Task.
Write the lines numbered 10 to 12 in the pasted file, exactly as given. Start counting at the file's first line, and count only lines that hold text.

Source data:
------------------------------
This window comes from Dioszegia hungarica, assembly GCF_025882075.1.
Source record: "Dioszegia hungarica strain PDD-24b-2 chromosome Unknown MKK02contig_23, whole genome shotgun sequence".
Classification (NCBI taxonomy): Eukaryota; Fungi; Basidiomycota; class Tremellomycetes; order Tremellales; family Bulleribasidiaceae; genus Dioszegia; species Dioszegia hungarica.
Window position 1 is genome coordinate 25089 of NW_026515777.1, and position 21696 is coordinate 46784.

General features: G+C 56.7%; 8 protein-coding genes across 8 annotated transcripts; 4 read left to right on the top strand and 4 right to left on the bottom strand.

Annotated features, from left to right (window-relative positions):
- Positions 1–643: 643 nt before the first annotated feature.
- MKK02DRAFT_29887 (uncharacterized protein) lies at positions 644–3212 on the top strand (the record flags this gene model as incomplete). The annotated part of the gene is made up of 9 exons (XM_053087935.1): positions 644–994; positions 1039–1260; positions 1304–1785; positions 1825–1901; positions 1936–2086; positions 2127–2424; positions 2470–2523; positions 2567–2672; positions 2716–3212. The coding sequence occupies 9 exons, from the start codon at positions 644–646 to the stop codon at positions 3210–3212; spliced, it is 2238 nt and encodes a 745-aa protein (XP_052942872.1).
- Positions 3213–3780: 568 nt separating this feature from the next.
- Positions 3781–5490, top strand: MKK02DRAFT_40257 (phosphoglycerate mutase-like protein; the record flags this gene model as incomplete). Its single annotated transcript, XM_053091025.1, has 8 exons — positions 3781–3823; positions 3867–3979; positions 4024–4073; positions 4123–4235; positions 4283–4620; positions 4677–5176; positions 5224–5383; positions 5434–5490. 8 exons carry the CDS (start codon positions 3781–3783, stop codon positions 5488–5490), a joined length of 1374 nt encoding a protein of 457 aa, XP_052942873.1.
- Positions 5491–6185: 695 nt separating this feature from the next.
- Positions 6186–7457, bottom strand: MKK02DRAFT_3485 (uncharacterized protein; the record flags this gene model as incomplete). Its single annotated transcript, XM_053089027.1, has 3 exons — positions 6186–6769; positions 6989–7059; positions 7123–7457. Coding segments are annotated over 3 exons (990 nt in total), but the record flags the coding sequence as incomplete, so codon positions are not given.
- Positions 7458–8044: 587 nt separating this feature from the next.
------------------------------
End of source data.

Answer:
- Positions 3781–5490, top strand: MKK02DRAFT_40257 (phosphoglycerate mutase-like protein; the record flags this gene model as incomplete). Its single annotated transcript, XM_053091025.1, has 8 exons — positions 3781–3823; positions 3867–3979; positions 4024–4073; positions 4123–4235; positions 4283–4620; positions 4677–5176; positions 5224–5383; positions 5434–5490. 8 exons carry the CDS (start codon positions 3781–3783, stop codon positions 5488–5490), a joined length of 1374 nt encoding a protein of 457 aa, XP_052942873.1.
- Positions 5491–6185: 695 nt separating this feature from the next.
- Positions 6186–7457, bottom strand: MKK02DRAFT_3485 (uncharacterized protein; the record flags this gene model as incomplete). Its single annotated transcript, XM_053089027.1, has 3 exons — positions 6186–6769; positions 6989–7059; positions 7123–7457. Coding segments are annotated over 3 exons (990 nt in total), but the record flags the coding sequence as incomplete, so codon positions are not given.